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The Key (KET) and Preliminary (PET) Cambridge Exams have changed in 2020!

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The Preliminary (PET) and Key (KET) exams have suffered major changes in 2020. The changes are likely to take the candidates by surprise to a certain extent, as Cambridge is beginning to focus on practical abilities, moving away from the traditional model, based on language systems.

The changes are welcome given the fact that the KET and PET exams have not been modified since 2004. The Cambridge representatives explain the fact that these modifications are necessary in order to keep up with the progress made by researchers in terms of language learning and teaching. Also, there is a need for continuity and a smooth transition from one level to the other.

What’s New at Preliminary?

One of the most noticeable changes at Preliminary is the separation of the split of the 1 hour and a half Reading and Writing exam. They have become two separate papers, each with its own time limit of 45 minutes for Reading and 45 minutes for Writing.
At Reading, the third part, consisting of a long text followed by true/false questions, has disappeared completely. Instead, a new part has been introduced, in which the candidates are asked to introduce 5 sentences in a long text, based on grammatical and narrative accuracy. This is one of the most challenging types of exercises for the candidates at FCE, CAE and CPE exams, and most likely, the candidates at PET will not find them easy either. Also, an additional part is introduced, bringing the Reading exam at 6 parts in total. The 6th part is also borrowed from the superior levels and brings the candidates face to face with the “open cloze” type of exercise, in which one has to find the right words to fill in the empty spaces, with no options available.
At Writing, the “transformations” are eliminated. This type of exercise requires students to transform a sentence so as to maintain the original meaning, but with a different grammatical structure. Also, instead of the 35-45 words message, the candidates will be now required to write a letter of 100-200 words. At part 2, instead of choosing between a letter and a story, the candidates will be asked to choose between a story and an article, and the maximum number of words remains 100.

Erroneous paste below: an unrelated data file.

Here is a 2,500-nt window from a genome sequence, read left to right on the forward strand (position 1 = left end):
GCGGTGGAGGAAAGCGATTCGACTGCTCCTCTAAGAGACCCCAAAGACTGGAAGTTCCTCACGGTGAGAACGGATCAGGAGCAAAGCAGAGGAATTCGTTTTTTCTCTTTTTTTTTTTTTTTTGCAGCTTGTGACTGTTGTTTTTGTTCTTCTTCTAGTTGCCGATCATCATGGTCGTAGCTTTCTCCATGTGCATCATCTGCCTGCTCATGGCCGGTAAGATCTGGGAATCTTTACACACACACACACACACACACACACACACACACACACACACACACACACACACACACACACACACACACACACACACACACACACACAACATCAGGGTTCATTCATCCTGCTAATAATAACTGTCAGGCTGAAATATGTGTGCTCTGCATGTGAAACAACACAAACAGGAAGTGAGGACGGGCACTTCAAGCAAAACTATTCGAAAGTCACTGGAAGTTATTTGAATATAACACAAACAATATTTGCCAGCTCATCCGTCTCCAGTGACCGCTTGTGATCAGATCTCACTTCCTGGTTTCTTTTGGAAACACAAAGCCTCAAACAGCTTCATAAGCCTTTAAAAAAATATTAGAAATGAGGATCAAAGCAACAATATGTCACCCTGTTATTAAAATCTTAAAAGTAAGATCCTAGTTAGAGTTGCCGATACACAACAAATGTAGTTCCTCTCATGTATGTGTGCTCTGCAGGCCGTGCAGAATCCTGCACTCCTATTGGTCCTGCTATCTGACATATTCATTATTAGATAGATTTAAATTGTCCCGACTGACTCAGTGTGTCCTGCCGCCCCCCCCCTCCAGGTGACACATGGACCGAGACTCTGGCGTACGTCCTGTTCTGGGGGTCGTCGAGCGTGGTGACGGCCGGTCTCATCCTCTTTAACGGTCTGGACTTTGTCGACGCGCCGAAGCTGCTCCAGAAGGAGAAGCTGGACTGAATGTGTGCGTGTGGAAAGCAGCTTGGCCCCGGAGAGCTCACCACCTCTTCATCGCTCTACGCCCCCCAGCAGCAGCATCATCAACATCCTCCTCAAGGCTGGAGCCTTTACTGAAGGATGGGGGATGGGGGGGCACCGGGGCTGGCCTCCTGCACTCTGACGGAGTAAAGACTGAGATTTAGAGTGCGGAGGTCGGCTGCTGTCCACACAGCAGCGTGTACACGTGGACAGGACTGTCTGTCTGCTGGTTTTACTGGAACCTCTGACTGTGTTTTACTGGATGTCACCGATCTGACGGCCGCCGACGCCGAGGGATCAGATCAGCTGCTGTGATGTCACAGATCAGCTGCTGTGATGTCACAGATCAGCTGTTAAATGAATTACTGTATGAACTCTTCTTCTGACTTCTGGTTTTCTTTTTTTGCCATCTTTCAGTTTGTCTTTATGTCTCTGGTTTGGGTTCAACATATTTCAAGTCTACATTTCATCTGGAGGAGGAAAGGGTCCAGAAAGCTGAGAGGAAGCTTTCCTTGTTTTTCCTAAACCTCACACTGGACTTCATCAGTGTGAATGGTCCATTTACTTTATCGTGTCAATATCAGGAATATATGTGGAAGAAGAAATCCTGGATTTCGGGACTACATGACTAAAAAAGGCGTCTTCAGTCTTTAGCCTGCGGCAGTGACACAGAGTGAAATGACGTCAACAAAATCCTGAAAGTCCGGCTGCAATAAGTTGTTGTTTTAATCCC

At Listening, the changes are minor. The 4th part, where the candidates had to answer with yes or no at questions based on a long recording will disappear. Instead, a new part is introduced which has the same form as the first part from FCE.
At Speaking, the biggest change is on the fourth part, where, instead of being asked to discuss a topic, the candidates will have to answer some questions based on a topic, same as the exams from superior levels. This change is welcome, eliminating the pressure of finding topics of conversations, for subjects which were often uninspiring.

What’s New at Key?

The A2 level exam has changed less than the Preliminary one, but the same tendency of bringing the exam in line with the one from superior levels is maintained, so as to enable candidates to advance at the next level without feeling major differences in regards to the types and difficulty level of the exercises.
The exam maintains the double format of the Reading & Writing paper, which is nevertheless shortened from 1 hour and 30 minutes to 1 hour. The first part will be modified, and a new task similar to the one from PET part 1 is introduced. Also, the “spelling” task, which asked candidates to find words based on their definitions, has been removed. The same is true for the 8th part, which asked students to complete the missing information of an information sheet, based on two texts. Finally, the candidates will have to write a message of 25 words or more (more flexible than the old task in what the number of words is concerned), but also to write a story of at least 35 words, based on some images.
At listening, the major change is the disappearance of the “sentence completion” task from part 4, and its replacement with a “multiple choice” task, similarly with part of the new PET exam, and part one of the FCE exam.
At Speaking, the interview lasts for 4 minutes instead of the 6 minutes which the candidates had in the past. At the same time, at part two the format remains unchanged, but the examiner will ask two additional questions on the same topic.

The change of the format involves tasks which will bring new challenges for the candidates, but which are welcome, helping the candidates to advance to the next level.

Read more about the changes to the KET and PET exams here.

Also, Cambridge is offering free resources to facilitate the preparation for the exams. You can find them accessing:

1. The free resources offered by Cambridge Assessment English

2. The Cambridge YouTube channel offers speaking models on the new format.

We are happy to let you know that Eurolingva is offering preparation materials on the new format. You can acquire them online from our online shop.

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